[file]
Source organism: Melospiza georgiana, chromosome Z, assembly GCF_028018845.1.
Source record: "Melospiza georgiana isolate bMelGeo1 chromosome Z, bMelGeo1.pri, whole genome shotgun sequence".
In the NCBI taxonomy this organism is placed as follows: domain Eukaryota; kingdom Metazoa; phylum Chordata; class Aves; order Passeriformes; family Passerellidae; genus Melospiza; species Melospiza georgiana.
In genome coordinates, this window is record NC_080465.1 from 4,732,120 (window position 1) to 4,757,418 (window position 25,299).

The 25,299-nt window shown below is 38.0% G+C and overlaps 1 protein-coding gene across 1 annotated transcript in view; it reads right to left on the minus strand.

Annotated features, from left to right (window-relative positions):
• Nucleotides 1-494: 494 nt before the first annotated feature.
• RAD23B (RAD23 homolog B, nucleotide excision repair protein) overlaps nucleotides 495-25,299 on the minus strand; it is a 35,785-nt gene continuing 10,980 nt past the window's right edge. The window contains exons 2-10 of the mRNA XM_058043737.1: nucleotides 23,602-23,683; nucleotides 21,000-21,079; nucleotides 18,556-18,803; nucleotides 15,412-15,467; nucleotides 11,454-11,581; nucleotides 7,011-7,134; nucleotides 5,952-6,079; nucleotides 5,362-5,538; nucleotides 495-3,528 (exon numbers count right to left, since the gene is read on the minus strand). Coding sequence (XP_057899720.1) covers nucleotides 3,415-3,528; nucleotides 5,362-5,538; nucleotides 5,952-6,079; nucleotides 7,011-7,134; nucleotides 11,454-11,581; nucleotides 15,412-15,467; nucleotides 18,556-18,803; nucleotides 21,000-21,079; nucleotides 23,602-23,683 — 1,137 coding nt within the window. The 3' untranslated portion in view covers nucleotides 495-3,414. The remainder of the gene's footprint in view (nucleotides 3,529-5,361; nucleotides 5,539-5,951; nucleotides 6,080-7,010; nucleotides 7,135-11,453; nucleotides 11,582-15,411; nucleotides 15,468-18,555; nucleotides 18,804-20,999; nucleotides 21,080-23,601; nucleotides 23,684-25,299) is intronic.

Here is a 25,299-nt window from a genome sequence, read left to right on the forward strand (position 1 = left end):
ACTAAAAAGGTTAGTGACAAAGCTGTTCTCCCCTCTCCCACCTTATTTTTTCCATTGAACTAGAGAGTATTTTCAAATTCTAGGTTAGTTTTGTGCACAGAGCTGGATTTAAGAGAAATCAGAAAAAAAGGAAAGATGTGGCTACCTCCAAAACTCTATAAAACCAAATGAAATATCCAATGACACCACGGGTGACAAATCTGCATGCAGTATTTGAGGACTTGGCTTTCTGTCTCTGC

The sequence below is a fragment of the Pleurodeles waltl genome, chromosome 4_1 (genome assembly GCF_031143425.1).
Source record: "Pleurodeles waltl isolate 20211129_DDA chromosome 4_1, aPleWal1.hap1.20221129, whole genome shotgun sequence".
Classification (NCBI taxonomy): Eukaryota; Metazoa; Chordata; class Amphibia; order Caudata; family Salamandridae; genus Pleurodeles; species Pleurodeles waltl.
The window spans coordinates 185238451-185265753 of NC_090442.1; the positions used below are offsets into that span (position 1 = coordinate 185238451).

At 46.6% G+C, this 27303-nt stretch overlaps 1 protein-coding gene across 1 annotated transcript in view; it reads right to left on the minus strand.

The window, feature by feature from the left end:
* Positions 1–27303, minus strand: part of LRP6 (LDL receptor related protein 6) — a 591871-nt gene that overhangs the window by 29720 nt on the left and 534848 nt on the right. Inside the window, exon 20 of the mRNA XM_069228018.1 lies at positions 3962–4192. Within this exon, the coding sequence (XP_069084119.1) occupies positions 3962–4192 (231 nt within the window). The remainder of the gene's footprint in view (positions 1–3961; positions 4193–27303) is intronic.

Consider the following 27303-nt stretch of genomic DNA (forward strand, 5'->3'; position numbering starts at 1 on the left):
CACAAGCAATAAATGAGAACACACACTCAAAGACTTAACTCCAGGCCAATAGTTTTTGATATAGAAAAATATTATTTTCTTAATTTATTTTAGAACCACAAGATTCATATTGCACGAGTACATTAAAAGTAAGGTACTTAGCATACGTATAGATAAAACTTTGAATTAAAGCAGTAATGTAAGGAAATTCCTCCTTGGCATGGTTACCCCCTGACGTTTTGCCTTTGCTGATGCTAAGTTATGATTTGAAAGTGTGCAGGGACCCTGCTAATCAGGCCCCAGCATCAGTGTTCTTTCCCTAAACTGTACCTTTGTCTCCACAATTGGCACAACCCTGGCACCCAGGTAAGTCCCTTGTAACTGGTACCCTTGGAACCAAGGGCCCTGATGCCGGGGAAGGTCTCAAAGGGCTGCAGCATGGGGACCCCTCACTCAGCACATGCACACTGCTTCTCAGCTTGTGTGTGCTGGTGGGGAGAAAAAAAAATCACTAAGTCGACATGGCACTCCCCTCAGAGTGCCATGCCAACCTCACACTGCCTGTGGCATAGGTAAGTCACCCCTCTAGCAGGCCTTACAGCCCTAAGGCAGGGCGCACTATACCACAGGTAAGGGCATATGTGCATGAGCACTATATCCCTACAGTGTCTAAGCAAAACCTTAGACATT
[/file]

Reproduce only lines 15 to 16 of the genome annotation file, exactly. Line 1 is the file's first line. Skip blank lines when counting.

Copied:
At 46.6% G+C, this 27303-nt stretch overlaps 1 protein-coding gene across 1 annotated transcript in view; it reads right to left on the minus strand.

The window, feature by feature from the left end: